The Juneau School District building, March 20, 2020. (Michael S. Lockett | Juneau Empire)

The Juneau School District building, March 20, 2020. (Michael S. Lockett | Juneau Empire)

Charter school helps students stay connected amid distance

Teachers work with students and families to support each other.

With schools closed, a lot of staff and students are dealing with new realities of learning. For high-schoolers, this may not be a huge transition. But things are different for younger students.

“As a middle school teacher, I already had an online forum or interface to interact with students,” said Jenny Strumfield, a middle school teacher at the Juneau Community Charter School. “I hadn’t used it as extensively as high school teachers. I had to figure out how to make it interactive with students.”

The JCCS is a kindergarten through eighth-grade school within the Juneau School District that focuses on a more flexible curriculum for its students. That might be anything from assistance with technology or internet access or simply asking how a student is doing.

“Academics is important, but having that connection is key. Sometimes kids come to office hours. Sometimes it’s sort of a social or emotional check in,” Strumfield said. “When we’re reaching out to families, it’s first at a ‘how are you’ level. Are you picking up your food bags? Is your internet working?”

Many classes are being taught using a variety of teaching tools on new schedules. But teaching middle-schoolers and students in the lower grades or kindergarten offer distinct challenges.

Sealaska Heritage Institute sues Neiman Marcus for “blatant” copyright infringement

“It’s been really interesting. My daughter created a how-to video on how to swing from a rope swing and shared it with her class,” said Renee Drummond, who teaches fourth and fifth grade at JCCS. “Having ways to share more than just the academics has been a special way for students to maintain their friendships.”

For kindergarten teachers, that connection is especially important as their students are learning skills about how to form friendships and social relationships.

“For them, the biggest part is that social piece of getting back together on the screen. The first time was really chaotic,” said JCCS kindergarten teacher Lindsay Baranovic. “We kind of switched after the first week to make it a little more productive. We broke down to three small groups during their synchronous meeting time.”

Part of the work teachers are trying to do is giving a little order and distraction to students now at home all the time, often with their parents. As teachers and students get more used to the new way of teaching, the JCCS is reintegrating sections like art and band classes into the schedule.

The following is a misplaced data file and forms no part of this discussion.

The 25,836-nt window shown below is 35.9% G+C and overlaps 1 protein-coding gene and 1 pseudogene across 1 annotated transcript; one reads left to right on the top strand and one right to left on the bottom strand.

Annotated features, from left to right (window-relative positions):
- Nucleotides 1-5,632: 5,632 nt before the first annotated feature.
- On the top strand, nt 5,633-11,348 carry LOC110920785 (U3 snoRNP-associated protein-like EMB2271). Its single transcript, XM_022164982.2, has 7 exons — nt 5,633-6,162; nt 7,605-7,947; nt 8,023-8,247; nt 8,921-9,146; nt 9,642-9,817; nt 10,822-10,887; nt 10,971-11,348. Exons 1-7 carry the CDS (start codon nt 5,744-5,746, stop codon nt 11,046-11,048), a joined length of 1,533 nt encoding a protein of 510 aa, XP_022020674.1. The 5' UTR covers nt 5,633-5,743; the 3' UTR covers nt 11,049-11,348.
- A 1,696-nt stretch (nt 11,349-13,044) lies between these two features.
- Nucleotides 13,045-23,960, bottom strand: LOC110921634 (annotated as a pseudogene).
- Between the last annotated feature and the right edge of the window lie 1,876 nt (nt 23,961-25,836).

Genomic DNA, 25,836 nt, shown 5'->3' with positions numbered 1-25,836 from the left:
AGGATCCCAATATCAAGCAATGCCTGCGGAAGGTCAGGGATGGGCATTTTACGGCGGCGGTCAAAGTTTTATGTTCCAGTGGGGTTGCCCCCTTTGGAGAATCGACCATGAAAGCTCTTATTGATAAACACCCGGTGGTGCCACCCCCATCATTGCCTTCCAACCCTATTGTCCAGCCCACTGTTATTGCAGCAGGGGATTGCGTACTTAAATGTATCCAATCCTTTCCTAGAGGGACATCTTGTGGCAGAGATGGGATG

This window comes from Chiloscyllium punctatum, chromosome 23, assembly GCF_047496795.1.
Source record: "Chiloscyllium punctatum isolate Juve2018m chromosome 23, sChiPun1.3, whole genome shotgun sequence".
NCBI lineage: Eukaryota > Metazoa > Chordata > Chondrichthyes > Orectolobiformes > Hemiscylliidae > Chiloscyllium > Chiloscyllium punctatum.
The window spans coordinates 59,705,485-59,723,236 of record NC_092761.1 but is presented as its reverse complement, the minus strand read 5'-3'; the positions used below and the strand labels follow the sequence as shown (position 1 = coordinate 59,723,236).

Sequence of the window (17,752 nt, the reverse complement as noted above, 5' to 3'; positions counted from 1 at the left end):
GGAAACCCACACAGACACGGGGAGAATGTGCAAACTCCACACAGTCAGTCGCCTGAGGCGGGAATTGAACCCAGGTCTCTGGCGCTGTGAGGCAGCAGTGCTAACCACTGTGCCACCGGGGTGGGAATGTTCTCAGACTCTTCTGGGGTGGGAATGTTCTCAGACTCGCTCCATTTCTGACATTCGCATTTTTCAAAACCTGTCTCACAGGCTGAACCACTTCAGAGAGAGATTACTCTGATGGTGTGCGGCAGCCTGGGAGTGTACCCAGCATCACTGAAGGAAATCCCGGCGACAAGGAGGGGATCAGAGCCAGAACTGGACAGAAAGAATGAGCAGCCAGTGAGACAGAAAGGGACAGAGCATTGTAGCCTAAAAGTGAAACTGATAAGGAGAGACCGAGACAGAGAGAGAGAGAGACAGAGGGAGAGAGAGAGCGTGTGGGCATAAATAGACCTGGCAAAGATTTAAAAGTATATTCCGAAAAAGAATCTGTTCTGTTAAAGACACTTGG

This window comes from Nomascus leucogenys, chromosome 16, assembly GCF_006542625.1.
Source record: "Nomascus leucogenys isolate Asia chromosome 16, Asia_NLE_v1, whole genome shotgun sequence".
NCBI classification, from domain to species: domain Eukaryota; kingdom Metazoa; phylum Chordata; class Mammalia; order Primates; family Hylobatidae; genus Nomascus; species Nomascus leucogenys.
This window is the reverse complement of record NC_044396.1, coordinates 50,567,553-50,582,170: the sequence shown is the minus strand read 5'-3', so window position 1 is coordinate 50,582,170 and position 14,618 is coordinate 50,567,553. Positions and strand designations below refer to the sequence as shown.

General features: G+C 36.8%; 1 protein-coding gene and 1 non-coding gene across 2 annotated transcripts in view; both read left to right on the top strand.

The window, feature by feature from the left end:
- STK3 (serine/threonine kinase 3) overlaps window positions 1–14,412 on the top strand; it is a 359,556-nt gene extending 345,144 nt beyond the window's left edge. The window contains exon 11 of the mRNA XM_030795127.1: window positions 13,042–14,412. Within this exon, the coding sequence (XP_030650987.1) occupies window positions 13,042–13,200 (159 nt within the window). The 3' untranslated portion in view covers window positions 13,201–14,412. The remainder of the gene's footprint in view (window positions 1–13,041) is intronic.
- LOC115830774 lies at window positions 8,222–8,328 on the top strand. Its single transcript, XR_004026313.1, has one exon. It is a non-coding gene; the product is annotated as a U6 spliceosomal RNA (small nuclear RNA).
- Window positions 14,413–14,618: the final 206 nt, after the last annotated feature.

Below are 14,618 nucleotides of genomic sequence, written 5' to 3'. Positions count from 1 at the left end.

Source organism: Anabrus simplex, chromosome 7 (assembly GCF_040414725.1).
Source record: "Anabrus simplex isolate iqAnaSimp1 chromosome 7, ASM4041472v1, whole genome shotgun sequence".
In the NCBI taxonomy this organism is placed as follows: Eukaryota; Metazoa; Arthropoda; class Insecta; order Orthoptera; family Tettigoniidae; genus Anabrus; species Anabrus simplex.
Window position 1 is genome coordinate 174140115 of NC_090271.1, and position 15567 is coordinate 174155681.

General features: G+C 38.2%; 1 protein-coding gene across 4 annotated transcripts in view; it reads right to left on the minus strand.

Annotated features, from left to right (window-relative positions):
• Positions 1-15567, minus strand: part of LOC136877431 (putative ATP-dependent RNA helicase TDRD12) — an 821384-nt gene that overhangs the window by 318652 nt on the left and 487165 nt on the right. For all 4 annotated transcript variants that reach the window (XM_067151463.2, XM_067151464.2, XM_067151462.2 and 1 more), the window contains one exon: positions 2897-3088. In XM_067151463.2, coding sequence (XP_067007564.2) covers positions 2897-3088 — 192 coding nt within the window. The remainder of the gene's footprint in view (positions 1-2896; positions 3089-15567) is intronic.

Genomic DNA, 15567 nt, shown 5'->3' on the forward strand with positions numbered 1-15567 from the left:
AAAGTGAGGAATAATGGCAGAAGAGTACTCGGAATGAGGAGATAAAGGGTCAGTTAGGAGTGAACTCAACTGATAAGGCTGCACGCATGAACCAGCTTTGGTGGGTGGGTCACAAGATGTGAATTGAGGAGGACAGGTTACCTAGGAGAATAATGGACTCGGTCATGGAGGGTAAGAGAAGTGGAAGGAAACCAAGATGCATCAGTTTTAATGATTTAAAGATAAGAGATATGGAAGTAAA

“They actually function much better in a routine. My goal has been to keep families and kids in a happy and joyful place, to keep the stress out of it,” said JCCS Principal Caron Smith. “Let the teachers be the teacher, and you continue to be the support and here’s how we can help you to do that.”

The JCCS is now taking attendance applications for the fall semester, Caron said. The deadline is April 24.

• Contact reporter Michael S. Lockett at 757.621.1197 or mlockett@juneauempire.com.

More in News

A Princess Cruise Line ship is docked in Juneau on Aug. 25, 2021. (Michael Lockett / Juneau Empire File)
Ships in Port for the week of Sept. 25

Here’s what to expect this week.

Screenshot / Alaska Public Media’s YouTube channel 
Bob Bird, left, chairman of the Alaskan Independence Party, and former Lt. Gov. Loren Leman make the case in favor of a state constitutional convention during a debate in Anchorage broadcast Thursday by Alaska Public Media.
Constitutional convention debate gets heated

Abortion, PFD factor into forum.

Clarise Larson / Juneau Empire
Faith Rogers’ loved ones, from left to right, James Rogers (father), Michelle Rogers (sister), Harmony Wentz (daughter), Maria Rogers (mother) and Mindy Voigt (friend) sit with Faith’s three dogs in their family home. Faith Rogers, 55, of Juneau was found dead along a popular trail on Wednesday, Sept. 21. Police are investigating the death as a homicide.
‘It’s shocking’: Family hopes for answers after suspicious death of loved one

“She wanted to make things beautiful, to help make people beautiful…”

People work together to raise the Xa’Kooch story pole, which commemorates the Battle of the Inian Islands. (Shaelene Grace Moler / For the Capital City Weekly)
Resilient Peoples & Place: The Xa’Kooch story pole — one step toward a journey of healing

“This pole is for the Chookaneidi, but here among us, many clans are represented…”

A bracket fungus exudes guttation drops and a small fly appears to sip one of them.( Courtesy Photo / Bob Armstrong)
On the Trails: Water drops on plants

Guttation drops contain not only water but also sugars, proteins, and probably minerals.

A chart shows what critics claim is poor financial performance by the Alaska Industrial Development and Export Authority, especially in subsidizing private industry projects intended to boost the state’s economy, during its 55-year existence. The chart is part of a report released Tuesday criticizing the agency. (MB Barker/LLC Erickson & Associates/EcoSystems LLC)
AIDEA’s fiscal performance fishy, critics say

Report presented by salmon industry advocates asserts state business subsidy agency cost public $10B

Police vehicles gather Wednesday evening near Kaxdigoowu Héen Dei, also known as ]]Brotherhood Bridge Trail, while investigating a homicide. (Ben Hohenstatt / Juneau Empire)
Police: Woman was walking dogs when she was killed

JPD said officers are working “around the clock” on the criminal investigation.

Most Read